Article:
November 17, 2013


Guest blog post by Arlyn Liling Tagakapis*

Article first published as Let your tears flow on her timelime in social media.

Let your tears flow,
Why be ashamed of them?
They are not signs of weaknesses, but power;
Allow that salty water to stream down your cheek. 
Stick out your tongue and lick that bitter taste of salt that fell into your lips.
It’s the mark of your oneness with the oceans and seas.

Let your tears flow,
Why do you have to wipe them off with paper or cloth?
Allow the wind and the sun to dry your face;
The storm is not your enemy. 
They must exist to keep the planet earth alive. 
Let all the elements of the earth to work with you as you re-build your lives – restoring your hopes and dreams with your loved ones.

Let your tears flow,
Why so anxious of having a “clean” face?
Let tears collect into your palm and draw stain at the cloth that covers your body;
Then, open your arms and fly; and plunge into the water. 
The rivers must know of your own story, loud and clear.

Taken from: Jordan Clark CAPISNON Facebook Community
Let your tears flow,
Why be afraid of your vulnerabilities?
They tell you that you are human; embrace your pain and perplexities; they are holy:
Your tears of uncertainty remind you that you belong to a family, relatives, friends, and neighbors and the world.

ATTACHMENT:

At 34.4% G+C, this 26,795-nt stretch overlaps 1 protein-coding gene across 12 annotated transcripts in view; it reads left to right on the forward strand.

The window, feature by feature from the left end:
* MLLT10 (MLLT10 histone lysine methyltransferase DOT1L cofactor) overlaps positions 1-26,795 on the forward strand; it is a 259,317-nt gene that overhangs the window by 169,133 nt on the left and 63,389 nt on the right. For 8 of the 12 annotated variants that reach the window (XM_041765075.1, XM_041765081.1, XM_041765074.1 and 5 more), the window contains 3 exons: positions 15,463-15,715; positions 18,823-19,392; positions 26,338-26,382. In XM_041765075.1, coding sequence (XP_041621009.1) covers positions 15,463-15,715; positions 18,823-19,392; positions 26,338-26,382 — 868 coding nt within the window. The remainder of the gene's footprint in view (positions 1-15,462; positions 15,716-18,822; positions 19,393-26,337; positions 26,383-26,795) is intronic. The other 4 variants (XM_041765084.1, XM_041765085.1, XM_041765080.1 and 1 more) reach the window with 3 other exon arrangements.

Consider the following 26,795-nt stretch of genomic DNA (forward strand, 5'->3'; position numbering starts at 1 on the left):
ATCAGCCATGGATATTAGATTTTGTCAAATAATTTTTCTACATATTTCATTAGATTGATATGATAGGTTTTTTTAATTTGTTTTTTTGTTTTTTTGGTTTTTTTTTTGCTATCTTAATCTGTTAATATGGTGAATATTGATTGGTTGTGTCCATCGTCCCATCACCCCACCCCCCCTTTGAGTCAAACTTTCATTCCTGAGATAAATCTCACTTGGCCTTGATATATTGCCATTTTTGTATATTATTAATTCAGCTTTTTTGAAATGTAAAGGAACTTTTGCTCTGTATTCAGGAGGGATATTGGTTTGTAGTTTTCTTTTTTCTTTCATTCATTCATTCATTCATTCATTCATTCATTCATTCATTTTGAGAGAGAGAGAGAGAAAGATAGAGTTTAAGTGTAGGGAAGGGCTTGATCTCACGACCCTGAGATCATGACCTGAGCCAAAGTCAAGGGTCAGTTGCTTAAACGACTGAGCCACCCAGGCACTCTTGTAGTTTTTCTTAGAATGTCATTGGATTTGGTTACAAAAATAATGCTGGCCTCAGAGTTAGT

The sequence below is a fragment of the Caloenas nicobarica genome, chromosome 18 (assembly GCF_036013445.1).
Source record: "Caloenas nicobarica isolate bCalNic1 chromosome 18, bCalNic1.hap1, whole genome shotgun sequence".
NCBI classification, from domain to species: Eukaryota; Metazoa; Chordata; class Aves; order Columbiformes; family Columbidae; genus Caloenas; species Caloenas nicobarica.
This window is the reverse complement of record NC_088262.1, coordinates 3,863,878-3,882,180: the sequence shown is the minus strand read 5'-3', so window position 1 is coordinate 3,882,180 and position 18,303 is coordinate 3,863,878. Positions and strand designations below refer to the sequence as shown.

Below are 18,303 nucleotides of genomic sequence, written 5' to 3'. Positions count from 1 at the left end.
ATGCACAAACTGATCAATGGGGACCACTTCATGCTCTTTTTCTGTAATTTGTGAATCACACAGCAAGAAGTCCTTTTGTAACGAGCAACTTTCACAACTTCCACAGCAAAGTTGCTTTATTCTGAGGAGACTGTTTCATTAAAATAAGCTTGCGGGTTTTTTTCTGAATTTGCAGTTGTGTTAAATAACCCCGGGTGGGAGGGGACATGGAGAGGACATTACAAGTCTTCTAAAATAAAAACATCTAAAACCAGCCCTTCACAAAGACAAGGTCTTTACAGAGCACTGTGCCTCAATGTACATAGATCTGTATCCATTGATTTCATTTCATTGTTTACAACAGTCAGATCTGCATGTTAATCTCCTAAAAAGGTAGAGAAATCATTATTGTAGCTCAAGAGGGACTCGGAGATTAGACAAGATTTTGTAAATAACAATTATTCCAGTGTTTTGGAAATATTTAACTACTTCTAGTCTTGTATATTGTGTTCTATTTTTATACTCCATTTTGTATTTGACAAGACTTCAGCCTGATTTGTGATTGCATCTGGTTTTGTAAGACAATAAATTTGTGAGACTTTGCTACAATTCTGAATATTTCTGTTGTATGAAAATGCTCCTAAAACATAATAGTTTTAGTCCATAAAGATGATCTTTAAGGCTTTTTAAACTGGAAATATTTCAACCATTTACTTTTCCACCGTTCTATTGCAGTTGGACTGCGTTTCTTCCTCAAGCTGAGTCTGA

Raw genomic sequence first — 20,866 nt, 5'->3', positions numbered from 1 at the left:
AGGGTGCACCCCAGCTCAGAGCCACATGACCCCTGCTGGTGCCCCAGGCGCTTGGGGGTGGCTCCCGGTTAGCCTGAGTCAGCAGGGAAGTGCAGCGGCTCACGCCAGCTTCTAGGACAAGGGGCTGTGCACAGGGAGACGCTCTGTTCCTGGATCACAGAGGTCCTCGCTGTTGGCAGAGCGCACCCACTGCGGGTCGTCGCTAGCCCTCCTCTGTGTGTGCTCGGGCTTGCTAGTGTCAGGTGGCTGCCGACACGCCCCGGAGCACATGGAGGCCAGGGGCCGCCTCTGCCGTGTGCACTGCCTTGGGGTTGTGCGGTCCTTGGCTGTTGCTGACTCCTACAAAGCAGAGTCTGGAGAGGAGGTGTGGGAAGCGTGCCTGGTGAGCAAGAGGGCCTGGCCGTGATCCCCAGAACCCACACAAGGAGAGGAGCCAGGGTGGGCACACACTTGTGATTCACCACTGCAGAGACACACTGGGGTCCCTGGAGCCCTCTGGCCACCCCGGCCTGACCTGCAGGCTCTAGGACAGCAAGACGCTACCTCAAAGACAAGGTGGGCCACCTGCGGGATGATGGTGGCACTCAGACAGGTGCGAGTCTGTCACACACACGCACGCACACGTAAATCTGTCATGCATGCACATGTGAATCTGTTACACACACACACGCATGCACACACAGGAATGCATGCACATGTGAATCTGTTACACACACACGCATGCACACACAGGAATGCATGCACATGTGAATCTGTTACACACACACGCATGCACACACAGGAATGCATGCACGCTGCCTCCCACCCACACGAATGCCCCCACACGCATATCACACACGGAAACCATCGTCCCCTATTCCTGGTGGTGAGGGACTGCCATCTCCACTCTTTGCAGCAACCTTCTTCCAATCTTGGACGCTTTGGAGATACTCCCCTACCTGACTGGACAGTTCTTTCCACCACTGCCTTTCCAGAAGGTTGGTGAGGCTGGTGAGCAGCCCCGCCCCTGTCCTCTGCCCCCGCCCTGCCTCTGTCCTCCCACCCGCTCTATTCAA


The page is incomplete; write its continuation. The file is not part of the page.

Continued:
Let your tears flow,
Why hide them with a smile?
Do you know that mermaids don’t cry and so the most unhappy specie on earth?
Have you had a chance to see mermaid? I hadn’t either. 
And we fret over so many things we don’t know about? 
Take things one at a time… moment by moment.

Let your tears flow,
Why fear to be blinded by tears?
Your tears are rain upon the blinding dust of the earth that hardens your soul.
As tears cover the eyes, it uncovers the heart.
And, in this blindness, prepares the way for a different kind of seeing: sight through the “eyes of faith.”


*Arlyn is a US based friend and partner in volunteerism and advocacy for change and development. A versatile fellow, she wrote this poem in solidarity with all the people in the Philippines who face harsh realities and  must re-build their dreams around the “catastrophic damage” left by the strongest ever tropical cyclone (dubbed in the country as Yolanda, internationally known as Haiyan) that made a series of landfall in the Island.

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